“The nation that destroys its soil destroys itself.”
– President Franklin D Roosevelt, USA.
World Soil Day is observed on the 5th of December, with this year’s theme being “Soil and Water: A Source of Life.” It is a common misperception that people tend to think water is the main source of life. While this is true, it is essential to recognize that without healthy soil, life cannot be sustained.
The depletion of soil, which serves as a life source for the entire planet, is a concerning issue. The heavy use of synthetic fertilizers in modern farming, aimed at increasing harvest production, is a common practice. Although synthetic fertilizers may lead to economic gains in the short run, they lack the complex mix of nutrients and microorganisms found in healthy soil. This imbalance in soil chemistry ultimately results in soil degradation.
Monoculture farming, involving the planting of a single crop in each field, contributes to the depletion of soil nutrients and the accumulation of pests and diseases. This further exacerbates soil fertility degradation. Automated methods such as the use of heavy machinery for tillage are widespread nowadays, causing soil compaction and reducing soil organic matter, leading to a reduction in soil fertility. The extensive removal of natural vegetation and the exposure of bare soil for agricultural practices increase the risk of soil erosion, causing the loss of topsoil and soil nutrients.
Modern agricultural practices, deforestation, and industrial activities result in erosion, nutrient depletion, contamination with pesticides, and soil pollution, ultimately leading to soil degradation. The global crisis of climate change further intensifies soil degradation, with floods and droughts impacting soil quality and fertility.
On World Soil Day, it is crucial to recognize the need for sustainable soil management practices. This involves adopting techniques that enhance soil health while minimizing negative environmental impacts. What measures can we take before it’s too late? One might ask. We should be educated to recognize the need for sustainable soil management practices. This involves adopting techniques that enhance soil health while minimizing negative environmental impacts. Practices such as organic farming, agroforestry, cover cropping, and precision agriculture contribute to preserving and restoring soil fertility. Implementing these methods helps build resilient ecosystems, supports biodiversity, and ensures the long-term viability of our agricultural systems.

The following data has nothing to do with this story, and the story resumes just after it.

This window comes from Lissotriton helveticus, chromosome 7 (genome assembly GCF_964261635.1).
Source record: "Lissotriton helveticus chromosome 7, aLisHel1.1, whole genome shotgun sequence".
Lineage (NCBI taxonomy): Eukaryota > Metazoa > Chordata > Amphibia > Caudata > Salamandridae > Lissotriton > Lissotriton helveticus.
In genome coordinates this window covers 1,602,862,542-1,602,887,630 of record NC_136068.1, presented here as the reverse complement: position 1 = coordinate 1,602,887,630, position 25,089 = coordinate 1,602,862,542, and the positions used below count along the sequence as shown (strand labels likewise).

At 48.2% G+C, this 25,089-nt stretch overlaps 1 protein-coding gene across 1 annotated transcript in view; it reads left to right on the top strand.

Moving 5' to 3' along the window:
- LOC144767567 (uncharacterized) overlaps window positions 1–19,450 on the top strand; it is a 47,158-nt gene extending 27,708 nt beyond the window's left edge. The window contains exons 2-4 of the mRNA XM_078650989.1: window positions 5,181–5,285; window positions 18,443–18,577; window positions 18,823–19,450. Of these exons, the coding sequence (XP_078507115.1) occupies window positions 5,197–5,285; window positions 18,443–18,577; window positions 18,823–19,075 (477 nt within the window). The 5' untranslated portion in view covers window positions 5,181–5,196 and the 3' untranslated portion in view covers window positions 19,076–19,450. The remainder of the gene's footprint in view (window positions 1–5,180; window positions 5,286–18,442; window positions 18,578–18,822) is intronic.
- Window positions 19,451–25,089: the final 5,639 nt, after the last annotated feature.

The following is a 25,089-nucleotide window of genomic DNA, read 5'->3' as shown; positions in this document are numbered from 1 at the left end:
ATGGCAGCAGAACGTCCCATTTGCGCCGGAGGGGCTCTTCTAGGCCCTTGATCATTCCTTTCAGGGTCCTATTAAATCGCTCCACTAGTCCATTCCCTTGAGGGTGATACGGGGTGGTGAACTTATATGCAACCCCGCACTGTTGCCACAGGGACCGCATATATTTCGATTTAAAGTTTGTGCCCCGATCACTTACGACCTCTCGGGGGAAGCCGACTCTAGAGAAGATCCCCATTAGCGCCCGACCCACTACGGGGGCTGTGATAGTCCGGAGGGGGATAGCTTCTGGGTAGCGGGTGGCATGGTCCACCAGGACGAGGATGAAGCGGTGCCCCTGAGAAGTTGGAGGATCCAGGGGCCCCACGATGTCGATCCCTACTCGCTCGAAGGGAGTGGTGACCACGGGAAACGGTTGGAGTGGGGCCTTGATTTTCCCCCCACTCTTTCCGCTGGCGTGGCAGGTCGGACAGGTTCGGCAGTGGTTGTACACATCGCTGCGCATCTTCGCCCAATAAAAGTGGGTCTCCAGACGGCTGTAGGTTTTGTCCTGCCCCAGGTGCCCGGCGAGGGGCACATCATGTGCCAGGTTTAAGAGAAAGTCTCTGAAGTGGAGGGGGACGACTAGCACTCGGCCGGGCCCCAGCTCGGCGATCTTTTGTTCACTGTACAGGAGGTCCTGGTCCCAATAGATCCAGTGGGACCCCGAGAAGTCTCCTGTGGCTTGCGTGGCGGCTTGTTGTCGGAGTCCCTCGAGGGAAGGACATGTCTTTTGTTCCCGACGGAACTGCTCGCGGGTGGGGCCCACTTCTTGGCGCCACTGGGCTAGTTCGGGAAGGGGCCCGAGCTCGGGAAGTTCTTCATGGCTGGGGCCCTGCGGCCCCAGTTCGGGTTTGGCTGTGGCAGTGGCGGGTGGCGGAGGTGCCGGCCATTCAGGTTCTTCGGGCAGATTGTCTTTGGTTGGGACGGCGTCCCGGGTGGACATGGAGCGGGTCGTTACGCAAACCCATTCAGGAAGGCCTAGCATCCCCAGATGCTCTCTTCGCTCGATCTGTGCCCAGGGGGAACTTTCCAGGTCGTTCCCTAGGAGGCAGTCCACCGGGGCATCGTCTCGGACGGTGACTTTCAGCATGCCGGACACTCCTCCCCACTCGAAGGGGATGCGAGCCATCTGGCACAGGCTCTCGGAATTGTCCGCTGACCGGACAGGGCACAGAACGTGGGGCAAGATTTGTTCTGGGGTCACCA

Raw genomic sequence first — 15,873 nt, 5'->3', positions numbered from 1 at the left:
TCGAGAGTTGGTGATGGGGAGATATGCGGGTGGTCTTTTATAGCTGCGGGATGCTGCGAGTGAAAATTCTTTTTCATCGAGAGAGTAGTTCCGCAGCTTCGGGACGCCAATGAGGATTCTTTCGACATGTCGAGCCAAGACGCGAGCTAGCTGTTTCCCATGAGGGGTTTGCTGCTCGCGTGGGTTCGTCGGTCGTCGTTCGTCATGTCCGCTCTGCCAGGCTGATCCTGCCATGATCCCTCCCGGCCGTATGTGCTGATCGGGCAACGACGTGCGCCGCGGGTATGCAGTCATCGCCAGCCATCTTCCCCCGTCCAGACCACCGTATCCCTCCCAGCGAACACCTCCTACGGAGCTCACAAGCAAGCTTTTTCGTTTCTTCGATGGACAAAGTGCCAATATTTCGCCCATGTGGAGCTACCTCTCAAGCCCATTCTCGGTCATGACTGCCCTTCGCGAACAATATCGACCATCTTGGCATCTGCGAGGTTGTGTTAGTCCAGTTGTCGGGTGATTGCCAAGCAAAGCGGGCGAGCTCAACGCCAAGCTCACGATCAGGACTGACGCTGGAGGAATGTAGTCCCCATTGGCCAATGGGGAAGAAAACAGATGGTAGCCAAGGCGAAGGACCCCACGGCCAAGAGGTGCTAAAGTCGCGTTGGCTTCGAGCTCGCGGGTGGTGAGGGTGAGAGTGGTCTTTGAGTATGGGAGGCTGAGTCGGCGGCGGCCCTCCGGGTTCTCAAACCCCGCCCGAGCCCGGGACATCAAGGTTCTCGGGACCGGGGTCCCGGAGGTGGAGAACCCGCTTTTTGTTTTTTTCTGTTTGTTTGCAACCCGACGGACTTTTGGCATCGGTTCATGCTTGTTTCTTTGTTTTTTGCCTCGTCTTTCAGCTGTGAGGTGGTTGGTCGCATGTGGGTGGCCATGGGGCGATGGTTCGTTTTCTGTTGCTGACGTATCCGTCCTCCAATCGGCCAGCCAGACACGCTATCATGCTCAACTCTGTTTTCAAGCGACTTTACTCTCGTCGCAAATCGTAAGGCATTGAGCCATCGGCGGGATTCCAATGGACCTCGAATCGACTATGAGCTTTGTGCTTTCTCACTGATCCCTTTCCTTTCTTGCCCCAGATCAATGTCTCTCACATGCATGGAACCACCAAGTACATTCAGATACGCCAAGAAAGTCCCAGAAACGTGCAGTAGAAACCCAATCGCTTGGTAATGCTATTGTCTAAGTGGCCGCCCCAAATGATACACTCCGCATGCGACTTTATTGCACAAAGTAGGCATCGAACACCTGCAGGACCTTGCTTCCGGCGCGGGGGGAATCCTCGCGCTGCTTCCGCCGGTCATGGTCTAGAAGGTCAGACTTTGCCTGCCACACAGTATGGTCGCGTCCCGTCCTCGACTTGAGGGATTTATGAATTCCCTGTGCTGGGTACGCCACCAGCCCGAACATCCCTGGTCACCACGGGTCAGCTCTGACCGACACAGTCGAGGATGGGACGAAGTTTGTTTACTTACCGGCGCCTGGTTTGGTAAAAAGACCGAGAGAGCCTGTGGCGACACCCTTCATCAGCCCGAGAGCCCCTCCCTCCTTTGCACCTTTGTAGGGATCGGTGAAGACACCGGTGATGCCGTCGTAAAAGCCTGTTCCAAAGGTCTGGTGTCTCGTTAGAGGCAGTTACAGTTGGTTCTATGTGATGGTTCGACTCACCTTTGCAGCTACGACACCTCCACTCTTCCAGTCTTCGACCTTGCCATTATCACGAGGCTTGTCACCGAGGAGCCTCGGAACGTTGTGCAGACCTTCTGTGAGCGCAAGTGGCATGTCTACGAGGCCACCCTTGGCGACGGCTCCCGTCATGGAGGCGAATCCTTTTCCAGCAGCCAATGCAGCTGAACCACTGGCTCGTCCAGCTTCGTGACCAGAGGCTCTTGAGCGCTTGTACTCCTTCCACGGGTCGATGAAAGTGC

We can be part of the solution to reverse soil degradation by starting small, such as composting organic waste at home. Influence your friends, relatives, and neighbours to compost their household organic waste. Educate those who need it on this crucial issue. Be the leader—take that step. That’s our message for World Soil Day.
1st Year Undergraduate,
Biological Science Stream,
Faculty of Science,
University of Colombo.
- United Nations. (n.d.). World Soil Day | United Nations. https://www.un.org/en/observances/world-soil-day
- Nichepom. (2023, August 26). How does modern farming affect soil fertility. Niche Agriculture.
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